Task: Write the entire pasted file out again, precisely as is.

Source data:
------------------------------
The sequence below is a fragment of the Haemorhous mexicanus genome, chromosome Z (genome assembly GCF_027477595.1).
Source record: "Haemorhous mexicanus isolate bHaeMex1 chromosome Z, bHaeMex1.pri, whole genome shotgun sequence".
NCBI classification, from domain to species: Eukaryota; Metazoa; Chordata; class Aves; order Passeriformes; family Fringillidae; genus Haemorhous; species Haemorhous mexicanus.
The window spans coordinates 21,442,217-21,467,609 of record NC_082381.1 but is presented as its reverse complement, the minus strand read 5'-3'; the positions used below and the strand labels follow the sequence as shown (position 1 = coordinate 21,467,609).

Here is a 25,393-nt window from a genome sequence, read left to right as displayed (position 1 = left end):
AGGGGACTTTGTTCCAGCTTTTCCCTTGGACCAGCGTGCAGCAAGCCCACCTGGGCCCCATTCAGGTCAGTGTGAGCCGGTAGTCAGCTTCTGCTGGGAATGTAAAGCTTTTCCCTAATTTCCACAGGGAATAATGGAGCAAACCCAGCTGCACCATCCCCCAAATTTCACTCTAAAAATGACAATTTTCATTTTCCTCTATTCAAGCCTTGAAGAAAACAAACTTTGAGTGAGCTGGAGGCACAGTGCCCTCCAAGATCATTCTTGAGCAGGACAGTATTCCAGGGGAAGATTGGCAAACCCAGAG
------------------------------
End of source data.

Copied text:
The sequence below is a fragment of the Haemorhous mexicanus genome, chromosome Z (genome assembly GCF_027477595.1).
Source record: "Haemorhous mexicanus isolate bHaeMex1 chromosome Z, bHaeMex1.pri, whole genome shotgun sequence".
NCBI classification, from domain to species: Eukaryota; Metazoa; Chordata; class Aves; order Passeriformes; family Fringillidae; genus Haemorhous; species Haemorhous mexicanus.
The window spans coordinates 21,442,217-21,467,609 of record NC_082381.1 but is presented as its reverse complement, the minus strand read 5'-3'; the positions used below and the strand labels follow the sequence as shown (position 1 = coordinate 21,467,609).

Here is a 25,393-nt window from a genome sequence, read left to right as displayed (position 1 = left end):
AGGGGACTTTGTTCCAGCTTTTCCCTTGGACCAGCGTGCAGCAAGCCCACCTGGGCCCCATTCAGGTCAGTGTGAGCCGGTAGTCAGCTTCTGCTGGGAATGTAAAGCTTTTCCCTAATTTCCACAGGGAATAATGGAGCAAACCCAGCTGCACCATCCCCCAAATTTCACTCTAAAAATGACAATTTTCATTTTCCTCTATTCAAGCCTTGAAGAAAACAAACTTTGAGTGAGCTGGAGGCACAGTGCCCTCCAAGATCATTCTTGAGCAGGACAGTATTCCAGGGGAAGATTGGCAAACCCAGAG